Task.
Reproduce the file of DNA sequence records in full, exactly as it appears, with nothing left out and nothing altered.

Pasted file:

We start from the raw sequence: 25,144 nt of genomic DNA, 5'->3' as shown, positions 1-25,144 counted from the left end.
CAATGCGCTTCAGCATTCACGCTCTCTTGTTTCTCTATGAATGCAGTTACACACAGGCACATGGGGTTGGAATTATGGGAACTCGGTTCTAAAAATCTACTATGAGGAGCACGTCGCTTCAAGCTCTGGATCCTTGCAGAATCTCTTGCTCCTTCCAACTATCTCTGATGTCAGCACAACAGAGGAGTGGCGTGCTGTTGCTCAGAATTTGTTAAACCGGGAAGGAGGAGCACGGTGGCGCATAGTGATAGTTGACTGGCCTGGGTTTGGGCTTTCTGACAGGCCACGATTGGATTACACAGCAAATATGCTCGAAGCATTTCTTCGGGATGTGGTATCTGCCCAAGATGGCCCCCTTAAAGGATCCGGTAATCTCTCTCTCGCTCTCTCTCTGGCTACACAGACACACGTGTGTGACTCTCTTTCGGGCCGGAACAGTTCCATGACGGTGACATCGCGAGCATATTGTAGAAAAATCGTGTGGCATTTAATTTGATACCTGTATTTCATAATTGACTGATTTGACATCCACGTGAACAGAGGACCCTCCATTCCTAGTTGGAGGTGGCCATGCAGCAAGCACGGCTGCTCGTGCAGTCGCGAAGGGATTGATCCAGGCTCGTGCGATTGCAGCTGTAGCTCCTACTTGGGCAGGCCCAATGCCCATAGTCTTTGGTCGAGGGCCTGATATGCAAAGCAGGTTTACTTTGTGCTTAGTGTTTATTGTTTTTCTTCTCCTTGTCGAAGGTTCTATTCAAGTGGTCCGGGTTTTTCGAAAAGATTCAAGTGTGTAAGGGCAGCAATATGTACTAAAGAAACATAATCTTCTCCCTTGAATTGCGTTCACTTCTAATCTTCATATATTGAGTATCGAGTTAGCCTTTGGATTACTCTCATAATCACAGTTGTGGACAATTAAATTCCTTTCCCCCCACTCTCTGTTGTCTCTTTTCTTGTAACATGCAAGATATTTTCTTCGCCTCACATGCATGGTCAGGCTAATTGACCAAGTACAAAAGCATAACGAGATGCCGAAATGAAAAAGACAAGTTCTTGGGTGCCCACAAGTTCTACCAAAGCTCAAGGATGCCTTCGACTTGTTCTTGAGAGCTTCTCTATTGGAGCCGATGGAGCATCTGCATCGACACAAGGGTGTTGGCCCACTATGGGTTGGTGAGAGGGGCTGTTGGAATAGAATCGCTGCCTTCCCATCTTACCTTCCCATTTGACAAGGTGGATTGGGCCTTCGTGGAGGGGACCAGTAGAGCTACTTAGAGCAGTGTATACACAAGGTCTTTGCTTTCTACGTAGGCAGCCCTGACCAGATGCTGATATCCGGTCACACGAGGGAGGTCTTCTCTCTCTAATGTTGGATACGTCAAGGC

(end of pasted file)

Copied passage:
We start from the raw sequence: 25,144 nt of genomic DNA, 5'->3' as shown, positions 1-25,144 counted from the left end.
CAATGCGCTTCAGCATTCACGCTCTCTTGTTTCTCTATGAATGCAGTTACACACAGGCACATGGGGTTGGAATTATGGGAACTCGGTTCTAAAAATCTACTATGAGGAGCACGTCGCTTCAAGCTCTGGATCCTTGCAGAATCTCTTGCTCCTTCCAACTATCTCTGATGTCAGCACAACAGAGGAGTGGCGTGCTGTTGCTCAGAATTTGTTAAACCGGGAAGGAGGAGCACGGTGGCGCATAGTGATAGTTGACTGGCCTGGGTTTGGGCTTTCTGACAGGCCACGATTGGATTACACAGCAAATATGCTCGAAGCATTTCTTCGGGATGTGGTATCTGCCCAAGATGGCCCCCTTAAAGGATCCGGTAATCTCTCTCTCGCTCTCTCTCTGGCTACACAGACACACGTGTGTGACTCTCTTTCGGGCCGGAACAGTTCCATGACGGTGACATCGCGAGCATATTGTAGAAAAATCGTGTGGCATTTAATTTGATACCTGTATTTCATAATTGACTGATTTGACATCCACGTGAACAGAGGACCCTCCATTCCTAGTTGGAGGTGGCCATGCAGCAAGCACGGCTGCTCGTGCAGTCGCGAAGGGATTGATCCAGGCTCGTGCGATTGCAGCTGTAGCTCCTACTTGGGCAGGCCCAATGCCCATAGTCTTTGGTCGAGGGCCTGATATGCAAAGCAGGTTTACTTTGTGCTTAGTGTTTATTGTTTTTCTTCTCCTTGTCGAAGGTTCTATTCAAGTGGTCCGGGTTTTTCGAAAAGATTCAAGTGTGTAAGGGCAGCAATATGTACTAAAGAAACATAATCTTCTCCCTTGAATTGCGTTCACTTCTAATCTTCATATATTGAGTATCGAGTTAGCCTTTGGATTACTCTCATAATCACAGTTGTGGACAATTAAATTCCTTTCCCCCCACTCTCTGTTGTCTCTTTTCTTGTAACATGCAAGATATTTTCTTCGCCTCACATGCATGGTCAGGCTAATTGACCAAGTACAAAAGCATAACGAGATGCCGAAATGAAAAAGACAAGTTCTTGGGTGCCCACAAGTTCTACCAAAGCTCAAGGATGCCTTCGACTTGTTCTTGAGAGCTTCTCTATTGGAGCCGATGGAGCATCTGCATCGACACAAGGGTGTTGGCCCACTATGGGTTGGTGAGAGGGGCTGTTGGAATAGAATCGCTGCCTTCCCATCTTACCTTCCCATTTGACAAGGTGGATTGGGCCTTCGTGGAGGGGACCAGTAGAGCTACTTAGAGCAGTGTATACACAAGGTCTTTGCTTTCTACGTAGGCAGCCCTGACCAGATGCTGATATCCGGTCACACGAGGGAGGTCTTCTCTCTCTAATGTTGGATACGTCAAGGC